Today, the focus is no longer on an esports-versus-sports scenario. From the professional level to amateur enthusiasm, esports is impacting traditional sports’ entertainment and business cultures, and vice versa.

 

Esports vs. sports in money terms

In the world that Pike analyses, there is one indisputable fact: esports is a David while traditional sports is the Goliath in terms of investments attracted and revenues generated.

According to Deloitte’s Sports Business Group, the long-established global sports market, including competitions, related events, media rights, grassroots activities plus financial investments, was worth between US$600bn and US$700bn last year.

 

Even with live sports hurt by the current Covid-19 pandemic, the international sports market stays huge.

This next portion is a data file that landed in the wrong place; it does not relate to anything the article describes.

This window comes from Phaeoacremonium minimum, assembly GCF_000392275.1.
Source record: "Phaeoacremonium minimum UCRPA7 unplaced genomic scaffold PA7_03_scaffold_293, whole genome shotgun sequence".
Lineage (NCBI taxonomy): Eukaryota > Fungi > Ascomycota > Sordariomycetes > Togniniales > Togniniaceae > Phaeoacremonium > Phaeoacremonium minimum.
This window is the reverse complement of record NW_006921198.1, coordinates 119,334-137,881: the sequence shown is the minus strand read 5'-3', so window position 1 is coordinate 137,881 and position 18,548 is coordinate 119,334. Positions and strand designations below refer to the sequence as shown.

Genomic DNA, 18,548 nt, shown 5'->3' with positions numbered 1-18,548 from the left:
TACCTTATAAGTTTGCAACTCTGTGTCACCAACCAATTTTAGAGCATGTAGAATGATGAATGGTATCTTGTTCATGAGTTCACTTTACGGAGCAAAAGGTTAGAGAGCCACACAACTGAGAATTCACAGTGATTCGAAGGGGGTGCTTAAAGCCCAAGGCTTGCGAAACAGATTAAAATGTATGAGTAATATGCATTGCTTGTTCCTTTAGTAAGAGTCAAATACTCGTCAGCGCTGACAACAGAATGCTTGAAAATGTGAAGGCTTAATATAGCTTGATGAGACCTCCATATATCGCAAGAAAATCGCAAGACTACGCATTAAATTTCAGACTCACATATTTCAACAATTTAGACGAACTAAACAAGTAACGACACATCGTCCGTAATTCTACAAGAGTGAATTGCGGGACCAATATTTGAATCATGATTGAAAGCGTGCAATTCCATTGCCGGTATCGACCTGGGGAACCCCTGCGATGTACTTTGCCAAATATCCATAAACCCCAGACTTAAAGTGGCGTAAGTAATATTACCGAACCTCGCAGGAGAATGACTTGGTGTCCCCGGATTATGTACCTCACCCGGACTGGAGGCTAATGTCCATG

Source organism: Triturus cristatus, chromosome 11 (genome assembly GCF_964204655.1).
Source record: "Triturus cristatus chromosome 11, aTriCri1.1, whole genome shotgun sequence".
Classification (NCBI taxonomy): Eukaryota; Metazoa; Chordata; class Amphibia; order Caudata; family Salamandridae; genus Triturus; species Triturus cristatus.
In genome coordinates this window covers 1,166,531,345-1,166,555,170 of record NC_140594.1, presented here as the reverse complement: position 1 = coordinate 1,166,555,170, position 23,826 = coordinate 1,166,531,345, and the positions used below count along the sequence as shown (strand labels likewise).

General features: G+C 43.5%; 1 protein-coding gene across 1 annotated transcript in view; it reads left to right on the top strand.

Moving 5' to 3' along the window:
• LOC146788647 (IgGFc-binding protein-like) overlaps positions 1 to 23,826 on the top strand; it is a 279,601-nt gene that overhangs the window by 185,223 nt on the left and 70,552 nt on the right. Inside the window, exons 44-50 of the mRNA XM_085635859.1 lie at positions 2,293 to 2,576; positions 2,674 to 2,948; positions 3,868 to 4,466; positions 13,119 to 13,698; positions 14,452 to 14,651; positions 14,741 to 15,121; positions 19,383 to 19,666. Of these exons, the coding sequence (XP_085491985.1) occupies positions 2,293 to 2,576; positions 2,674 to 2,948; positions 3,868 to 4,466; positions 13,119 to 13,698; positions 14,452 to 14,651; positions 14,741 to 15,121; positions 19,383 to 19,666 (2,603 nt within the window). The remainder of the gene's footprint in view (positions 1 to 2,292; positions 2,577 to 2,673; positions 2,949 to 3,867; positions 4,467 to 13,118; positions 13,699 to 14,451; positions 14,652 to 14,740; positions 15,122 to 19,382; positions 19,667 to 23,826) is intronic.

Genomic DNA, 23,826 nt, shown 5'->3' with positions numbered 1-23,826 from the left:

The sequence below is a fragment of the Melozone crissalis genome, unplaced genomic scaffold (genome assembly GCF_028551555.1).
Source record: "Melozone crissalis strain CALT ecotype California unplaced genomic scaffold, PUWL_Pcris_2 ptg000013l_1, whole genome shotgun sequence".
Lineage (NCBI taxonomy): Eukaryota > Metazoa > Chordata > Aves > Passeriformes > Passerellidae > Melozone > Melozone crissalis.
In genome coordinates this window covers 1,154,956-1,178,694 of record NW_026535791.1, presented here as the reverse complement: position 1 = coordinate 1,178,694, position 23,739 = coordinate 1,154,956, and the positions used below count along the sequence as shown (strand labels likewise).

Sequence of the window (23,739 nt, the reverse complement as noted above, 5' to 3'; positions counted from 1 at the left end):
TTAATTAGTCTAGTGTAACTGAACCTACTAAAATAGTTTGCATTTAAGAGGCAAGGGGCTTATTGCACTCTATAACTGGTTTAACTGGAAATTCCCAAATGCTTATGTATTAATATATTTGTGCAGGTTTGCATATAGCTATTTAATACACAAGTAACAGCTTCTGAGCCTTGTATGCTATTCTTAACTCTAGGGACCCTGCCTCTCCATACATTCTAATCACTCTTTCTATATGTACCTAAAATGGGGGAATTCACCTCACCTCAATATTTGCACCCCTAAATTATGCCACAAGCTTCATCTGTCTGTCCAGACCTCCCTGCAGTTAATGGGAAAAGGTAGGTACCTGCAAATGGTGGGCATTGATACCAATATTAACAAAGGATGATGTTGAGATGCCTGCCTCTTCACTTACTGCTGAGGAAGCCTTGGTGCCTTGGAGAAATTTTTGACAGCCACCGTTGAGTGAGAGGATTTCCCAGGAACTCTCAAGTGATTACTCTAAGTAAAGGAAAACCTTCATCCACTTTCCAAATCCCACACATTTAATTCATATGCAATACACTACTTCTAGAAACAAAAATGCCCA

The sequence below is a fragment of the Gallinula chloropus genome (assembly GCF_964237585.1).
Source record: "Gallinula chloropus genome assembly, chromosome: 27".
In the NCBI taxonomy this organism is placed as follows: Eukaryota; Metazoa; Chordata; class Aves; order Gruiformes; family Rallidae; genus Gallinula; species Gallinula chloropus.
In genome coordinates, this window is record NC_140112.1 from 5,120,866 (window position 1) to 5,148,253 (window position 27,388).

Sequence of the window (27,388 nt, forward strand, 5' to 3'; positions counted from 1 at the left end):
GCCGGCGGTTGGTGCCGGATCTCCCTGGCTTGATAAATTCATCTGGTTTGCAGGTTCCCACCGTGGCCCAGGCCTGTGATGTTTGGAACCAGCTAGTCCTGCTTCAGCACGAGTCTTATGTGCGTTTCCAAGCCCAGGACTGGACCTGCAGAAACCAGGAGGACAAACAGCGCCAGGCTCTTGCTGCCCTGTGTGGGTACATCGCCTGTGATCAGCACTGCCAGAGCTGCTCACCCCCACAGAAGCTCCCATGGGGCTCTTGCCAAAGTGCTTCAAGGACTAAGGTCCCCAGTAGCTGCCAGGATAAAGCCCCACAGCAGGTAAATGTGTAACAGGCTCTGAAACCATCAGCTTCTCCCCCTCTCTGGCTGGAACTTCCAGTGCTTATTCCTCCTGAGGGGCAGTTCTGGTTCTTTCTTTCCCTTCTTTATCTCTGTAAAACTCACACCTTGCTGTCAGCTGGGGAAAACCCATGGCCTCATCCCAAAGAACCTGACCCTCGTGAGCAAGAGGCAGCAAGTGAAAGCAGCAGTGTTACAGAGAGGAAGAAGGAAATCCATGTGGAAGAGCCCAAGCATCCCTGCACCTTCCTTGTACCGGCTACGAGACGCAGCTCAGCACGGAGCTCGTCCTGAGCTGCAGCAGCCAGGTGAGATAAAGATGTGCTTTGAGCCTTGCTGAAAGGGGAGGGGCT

The global esports sector might be smaller because it is younger. But it is growing much faster, especially among the 13 to 34-year-old Gen Z and Millennials age group that sports rights owners crave to reach.

Esports is also right bang at the centre of the international video-games sector that research company Newzoo predicts will hit just under US$160bn in revenues by this year’s end. That is an enviable 9.3% growth rate from 2019. It also forecasts video-gaming will be worth US$200bn-plus worldwide by 2023.

 

Esports and traditional sports – fan engagement

Despite the little-and-large comparisons, Pike notes the irrefutable evidence of esports’s influence on professional sports when connecting with young digitally savvy fans.